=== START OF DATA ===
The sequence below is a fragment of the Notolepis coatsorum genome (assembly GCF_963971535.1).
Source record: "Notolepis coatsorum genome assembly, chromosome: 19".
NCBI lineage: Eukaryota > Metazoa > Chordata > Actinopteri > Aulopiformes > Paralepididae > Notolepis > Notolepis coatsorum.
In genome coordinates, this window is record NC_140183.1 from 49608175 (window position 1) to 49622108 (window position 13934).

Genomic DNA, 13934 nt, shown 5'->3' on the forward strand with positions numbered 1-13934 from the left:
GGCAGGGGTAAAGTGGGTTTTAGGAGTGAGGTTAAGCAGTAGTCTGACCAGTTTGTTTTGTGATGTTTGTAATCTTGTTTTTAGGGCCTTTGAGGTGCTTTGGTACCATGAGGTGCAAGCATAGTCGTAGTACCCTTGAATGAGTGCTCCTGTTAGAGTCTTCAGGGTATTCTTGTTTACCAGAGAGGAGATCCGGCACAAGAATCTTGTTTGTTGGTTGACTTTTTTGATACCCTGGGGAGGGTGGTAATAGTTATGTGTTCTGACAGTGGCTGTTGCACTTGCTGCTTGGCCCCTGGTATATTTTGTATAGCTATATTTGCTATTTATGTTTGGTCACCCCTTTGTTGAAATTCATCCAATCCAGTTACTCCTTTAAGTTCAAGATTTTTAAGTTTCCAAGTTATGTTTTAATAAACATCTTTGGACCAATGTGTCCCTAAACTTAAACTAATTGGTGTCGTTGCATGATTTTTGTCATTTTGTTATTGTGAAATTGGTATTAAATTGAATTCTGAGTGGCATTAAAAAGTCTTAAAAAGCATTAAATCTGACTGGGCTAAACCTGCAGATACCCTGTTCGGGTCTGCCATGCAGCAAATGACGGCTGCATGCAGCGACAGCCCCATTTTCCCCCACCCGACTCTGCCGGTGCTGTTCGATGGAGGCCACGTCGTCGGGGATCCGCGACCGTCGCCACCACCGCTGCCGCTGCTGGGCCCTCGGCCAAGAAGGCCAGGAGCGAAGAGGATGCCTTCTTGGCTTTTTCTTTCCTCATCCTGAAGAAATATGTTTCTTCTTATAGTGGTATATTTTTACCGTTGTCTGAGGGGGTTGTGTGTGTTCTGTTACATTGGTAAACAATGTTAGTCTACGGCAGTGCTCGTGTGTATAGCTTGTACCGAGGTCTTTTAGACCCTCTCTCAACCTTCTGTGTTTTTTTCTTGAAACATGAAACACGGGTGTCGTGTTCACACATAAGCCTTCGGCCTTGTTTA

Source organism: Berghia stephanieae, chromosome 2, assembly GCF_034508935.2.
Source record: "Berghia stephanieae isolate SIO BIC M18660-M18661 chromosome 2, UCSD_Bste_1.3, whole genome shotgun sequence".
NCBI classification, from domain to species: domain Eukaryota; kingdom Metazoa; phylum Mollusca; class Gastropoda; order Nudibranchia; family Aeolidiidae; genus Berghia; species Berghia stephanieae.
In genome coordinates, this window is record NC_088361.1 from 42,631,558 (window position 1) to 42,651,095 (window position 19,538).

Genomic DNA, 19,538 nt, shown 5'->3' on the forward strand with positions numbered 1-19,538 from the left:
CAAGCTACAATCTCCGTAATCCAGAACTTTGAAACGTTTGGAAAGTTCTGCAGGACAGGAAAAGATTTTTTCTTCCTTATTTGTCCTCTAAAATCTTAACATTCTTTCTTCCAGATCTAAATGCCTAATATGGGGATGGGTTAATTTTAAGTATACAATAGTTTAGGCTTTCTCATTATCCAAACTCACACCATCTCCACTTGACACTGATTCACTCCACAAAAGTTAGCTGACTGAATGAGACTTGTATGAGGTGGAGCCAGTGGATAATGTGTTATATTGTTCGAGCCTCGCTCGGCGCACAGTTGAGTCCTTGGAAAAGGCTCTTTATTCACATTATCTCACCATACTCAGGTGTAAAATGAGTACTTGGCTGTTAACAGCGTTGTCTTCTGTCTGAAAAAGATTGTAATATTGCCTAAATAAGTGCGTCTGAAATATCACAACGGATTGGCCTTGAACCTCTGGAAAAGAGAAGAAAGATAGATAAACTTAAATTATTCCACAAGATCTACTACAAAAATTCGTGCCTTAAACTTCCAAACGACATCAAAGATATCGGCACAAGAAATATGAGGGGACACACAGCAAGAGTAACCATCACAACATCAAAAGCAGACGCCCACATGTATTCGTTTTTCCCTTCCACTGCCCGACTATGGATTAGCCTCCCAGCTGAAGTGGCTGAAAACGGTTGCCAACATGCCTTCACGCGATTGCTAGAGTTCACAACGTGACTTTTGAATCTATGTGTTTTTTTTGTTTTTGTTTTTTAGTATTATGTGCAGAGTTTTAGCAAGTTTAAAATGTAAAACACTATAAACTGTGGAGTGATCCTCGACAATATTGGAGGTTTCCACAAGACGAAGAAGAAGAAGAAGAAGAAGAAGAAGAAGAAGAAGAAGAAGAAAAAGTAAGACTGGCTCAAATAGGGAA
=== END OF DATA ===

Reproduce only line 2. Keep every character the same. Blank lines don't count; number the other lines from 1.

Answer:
Source record: "Notolepis coatsorum genome assembly, chromosome: 19".